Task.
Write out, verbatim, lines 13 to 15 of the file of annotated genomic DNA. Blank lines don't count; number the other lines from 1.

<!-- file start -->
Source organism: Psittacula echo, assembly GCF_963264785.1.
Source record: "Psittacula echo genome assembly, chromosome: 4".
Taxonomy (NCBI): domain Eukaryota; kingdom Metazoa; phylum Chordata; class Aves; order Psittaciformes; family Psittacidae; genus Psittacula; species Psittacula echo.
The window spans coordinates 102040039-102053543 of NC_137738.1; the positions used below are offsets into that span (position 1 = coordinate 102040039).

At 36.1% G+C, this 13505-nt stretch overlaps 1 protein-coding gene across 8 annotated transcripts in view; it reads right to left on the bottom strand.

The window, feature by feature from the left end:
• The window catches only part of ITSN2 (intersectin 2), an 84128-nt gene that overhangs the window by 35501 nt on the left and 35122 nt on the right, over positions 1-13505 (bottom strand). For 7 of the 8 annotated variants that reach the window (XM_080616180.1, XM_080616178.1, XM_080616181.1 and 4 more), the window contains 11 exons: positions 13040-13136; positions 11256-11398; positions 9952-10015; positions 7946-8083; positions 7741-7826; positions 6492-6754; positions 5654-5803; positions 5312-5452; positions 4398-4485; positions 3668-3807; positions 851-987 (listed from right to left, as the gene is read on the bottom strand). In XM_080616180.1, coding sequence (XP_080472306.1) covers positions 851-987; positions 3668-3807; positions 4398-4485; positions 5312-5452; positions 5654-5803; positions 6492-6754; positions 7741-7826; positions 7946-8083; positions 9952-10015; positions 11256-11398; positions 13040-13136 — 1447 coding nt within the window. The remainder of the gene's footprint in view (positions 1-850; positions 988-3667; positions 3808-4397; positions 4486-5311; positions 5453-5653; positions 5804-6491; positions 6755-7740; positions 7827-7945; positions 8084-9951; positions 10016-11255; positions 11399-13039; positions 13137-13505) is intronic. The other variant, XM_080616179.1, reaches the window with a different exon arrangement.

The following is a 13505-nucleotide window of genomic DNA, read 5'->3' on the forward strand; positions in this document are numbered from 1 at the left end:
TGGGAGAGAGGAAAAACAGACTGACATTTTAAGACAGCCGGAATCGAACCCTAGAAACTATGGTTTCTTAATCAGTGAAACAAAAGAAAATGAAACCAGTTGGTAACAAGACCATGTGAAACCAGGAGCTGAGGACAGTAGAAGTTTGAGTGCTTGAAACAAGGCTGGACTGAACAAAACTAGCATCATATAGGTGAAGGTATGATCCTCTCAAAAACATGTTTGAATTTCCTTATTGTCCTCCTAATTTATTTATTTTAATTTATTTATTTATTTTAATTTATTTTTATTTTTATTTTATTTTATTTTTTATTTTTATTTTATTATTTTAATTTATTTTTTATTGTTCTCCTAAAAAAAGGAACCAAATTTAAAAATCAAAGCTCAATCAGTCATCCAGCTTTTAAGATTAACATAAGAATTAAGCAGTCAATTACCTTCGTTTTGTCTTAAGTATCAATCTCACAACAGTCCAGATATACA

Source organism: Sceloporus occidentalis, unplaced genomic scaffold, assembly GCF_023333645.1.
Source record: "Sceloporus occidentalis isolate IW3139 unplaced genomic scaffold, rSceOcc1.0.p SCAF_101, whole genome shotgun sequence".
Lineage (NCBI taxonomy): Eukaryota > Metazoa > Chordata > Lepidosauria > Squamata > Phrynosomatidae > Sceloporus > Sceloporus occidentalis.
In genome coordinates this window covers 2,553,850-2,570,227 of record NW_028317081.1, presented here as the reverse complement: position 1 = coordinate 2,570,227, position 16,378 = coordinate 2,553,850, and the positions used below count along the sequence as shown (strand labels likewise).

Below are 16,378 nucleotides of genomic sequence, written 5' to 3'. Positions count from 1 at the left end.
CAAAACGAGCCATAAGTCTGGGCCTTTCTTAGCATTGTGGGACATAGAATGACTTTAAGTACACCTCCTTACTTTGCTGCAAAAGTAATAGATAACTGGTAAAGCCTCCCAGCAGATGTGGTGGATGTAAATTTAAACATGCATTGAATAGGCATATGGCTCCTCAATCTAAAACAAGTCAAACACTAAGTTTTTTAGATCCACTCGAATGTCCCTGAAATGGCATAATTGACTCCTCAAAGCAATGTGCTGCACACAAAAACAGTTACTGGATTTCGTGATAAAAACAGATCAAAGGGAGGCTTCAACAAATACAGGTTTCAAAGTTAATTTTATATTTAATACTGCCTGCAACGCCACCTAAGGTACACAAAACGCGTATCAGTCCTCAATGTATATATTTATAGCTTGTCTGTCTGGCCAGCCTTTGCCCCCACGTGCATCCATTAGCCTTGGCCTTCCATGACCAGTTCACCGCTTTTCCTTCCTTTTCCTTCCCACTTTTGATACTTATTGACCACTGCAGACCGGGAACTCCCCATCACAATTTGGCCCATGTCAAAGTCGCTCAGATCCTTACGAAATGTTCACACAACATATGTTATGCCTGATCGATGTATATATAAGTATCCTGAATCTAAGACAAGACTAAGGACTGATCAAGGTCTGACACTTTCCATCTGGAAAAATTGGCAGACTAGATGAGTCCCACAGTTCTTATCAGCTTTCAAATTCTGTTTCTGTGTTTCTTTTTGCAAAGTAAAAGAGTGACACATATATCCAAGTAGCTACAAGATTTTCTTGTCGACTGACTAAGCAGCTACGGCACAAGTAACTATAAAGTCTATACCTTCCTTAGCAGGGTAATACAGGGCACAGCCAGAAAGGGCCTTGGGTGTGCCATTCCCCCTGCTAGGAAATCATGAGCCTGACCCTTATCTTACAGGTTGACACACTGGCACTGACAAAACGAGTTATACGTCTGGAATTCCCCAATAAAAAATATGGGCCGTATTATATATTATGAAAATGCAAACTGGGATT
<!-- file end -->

In genome coordinates this window covers 2,553,850-2,570,227 of record NW_028317081.1, presented here as the reverse complement: position 1 = coordinate 2,570,227, position 16,378 = coordinate 2,553,850, and the positions used below count along the sequence as shown (strand labels likewise).

Below are 16,378 nucleotides of genomic sequence, written 5' to 3'. Positions count from 1 at the left end.
CAAAACGAGCCATAAGTCTGGGCCTTTCTTAGCATTGTGGGACATAGAATGACTTTAAGTACACCTCCTTACTTTGCTGCAAAAGTAATAGATAACTGGTAAAGCCTCCCAGCAGATGTGGTGGATGTAAATTTAAACATGCATTGAATAGGCATATGGCTCCTCAATCTAAAACAAGTCAAACACTAAGTTTTTTAGATCCACTCGAATGTCCCTGAAATGGCATAATTGACTCCTCAAAGCAATGTGCTGCACACAAAAACAGTTACTGGATTTCGTGATAAAAACAGATCAAAGGGAGGCTTCAACAAATACAGGTTTCAAAGTTAATTTTATATTTAATACTGCCTGCAACGCCACCTAAGGTACACAAAACGCGTATCAGTCCTCAATGTATATATTTATAGCTTGTCTGTCTGGCCAGCCTTTGCCCCCACGTGCATCCATTAGCCTTGGCCTTCCATGACCAGTTCACCGCTTTTCCTTCCTTTTCCTTCCCACTTTTGATACTTATTGACCACTGCAGACCGGGAACTCCCCATCACAATTTGGCCCATGTCAAAGTCGCTCAGATCCTTACGAAATGTTCACACAACATATGTTATGCCTGATCGATGTATATATAAGTATCCTGAATCTAAGACAAGACTAAGGACTGATCAAGGTCTGACACTTTCCATCTGGAAAAATTGGCAGACTAGATGAGTCCCACAGTTCTTATCAGCTTTCAAATTCTGTTTCTGTGTTTCTTTTTGCAAAGTAAAAGAGTGACACATATATCCAAGTAGCTACAAGATTTTCTTGTCGACTGACTAAGCAGCTACGGCACAAGTAACTATAAAGTCTATACCTTCCTTAGCAGGGTAATACAGGGCACAGCCAGAAAGGGCCTTGGGTGTGCCATTCCCCCTGCTAGGAAATCATGAGCCTGACCCTTATCTTACAGGTTGACACACTGGCACTGACAAAACGAGTTATACGTCTGGAATTCCCCAATAAAAAATATGGGCCGTATTATATATTATGAAAATGCAAACTGGGATT